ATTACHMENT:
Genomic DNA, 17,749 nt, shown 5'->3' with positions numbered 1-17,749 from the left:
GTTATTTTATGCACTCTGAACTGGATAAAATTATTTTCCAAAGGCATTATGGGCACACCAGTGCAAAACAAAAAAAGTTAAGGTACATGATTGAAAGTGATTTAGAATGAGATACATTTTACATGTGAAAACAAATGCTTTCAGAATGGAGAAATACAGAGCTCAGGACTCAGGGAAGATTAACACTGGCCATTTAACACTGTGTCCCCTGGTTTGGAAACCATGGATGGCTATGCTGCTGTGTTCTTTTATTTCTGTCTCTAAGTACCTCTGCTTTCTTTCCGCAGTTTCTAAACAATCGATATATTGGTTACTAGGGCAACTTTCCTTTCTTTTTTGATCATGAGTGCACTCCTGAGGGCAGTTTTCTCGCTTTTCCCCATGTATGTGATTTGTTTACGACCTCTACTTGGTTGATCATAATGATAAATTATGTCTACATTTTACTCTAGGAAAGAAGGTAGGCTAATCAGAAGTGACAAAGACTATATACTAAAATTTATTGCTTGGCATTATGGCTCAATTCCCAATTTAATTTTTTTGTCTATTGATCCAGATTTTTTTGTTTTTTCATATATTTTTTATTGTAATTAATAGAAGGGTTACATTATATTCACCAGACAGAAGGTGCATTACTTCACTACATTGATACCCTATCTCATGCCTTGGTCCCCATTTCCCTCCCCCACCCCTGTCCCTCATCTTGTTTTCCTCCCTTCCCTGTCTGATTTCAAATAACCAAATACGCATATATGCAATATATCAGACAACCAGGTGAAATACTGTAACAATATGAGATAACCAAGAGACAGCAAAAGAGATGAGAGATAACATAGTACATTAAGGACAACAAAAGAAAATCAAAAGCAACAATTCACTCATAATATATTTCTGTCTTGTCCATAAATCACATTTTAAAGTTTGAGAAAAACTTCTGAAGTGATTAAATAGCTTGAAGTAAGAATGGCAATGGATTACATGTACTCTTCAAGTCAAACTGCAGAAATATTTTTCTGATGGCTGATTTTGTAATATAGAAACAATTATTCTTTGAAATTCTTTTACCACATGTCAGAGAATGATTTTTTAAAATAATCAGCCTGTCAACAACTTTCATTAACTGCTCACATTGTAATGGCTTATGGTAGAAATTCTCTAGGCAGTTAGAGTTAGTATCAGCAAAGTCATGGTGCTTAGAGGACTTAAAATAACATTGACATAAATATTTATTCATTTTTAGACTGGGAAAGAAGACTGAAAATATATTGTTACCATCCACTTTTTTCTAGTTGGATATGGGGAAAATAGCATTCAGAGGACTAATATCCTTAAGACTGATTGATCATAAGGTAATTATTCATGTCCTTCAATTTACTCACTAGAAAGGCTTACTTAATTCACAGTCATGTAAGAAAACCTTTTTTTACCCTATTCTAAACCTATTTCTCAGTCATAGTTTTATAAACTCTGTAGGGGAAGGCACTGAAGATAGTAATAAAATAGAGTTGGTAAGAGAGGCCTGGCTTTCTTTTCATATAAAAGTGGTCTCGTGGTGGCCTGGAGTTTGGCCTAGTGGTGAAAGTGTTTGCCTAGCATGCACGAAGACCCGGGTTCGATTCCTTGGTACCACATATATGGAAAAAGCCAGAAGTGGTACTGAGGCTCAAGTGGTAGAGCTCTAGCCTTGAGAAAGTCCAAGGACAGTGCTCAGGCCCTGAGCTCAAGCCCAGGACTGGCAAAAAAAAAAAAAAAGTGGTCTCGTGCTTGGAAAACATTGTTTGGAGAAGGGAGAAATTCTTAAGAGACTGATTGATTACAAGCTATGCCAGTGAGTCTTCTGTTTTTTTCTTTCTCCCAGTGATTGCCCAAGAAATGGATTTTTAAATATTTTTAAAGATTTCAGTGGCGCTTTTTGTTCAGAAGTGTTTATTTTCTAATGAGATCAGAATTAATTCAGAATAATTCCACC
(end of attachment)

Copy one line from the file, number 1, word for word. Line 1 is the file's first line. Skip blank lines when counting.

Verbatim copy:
Genomic DNA, 17,749 nt, shown 5'->3' with positions numbered 1-17,749 from the left: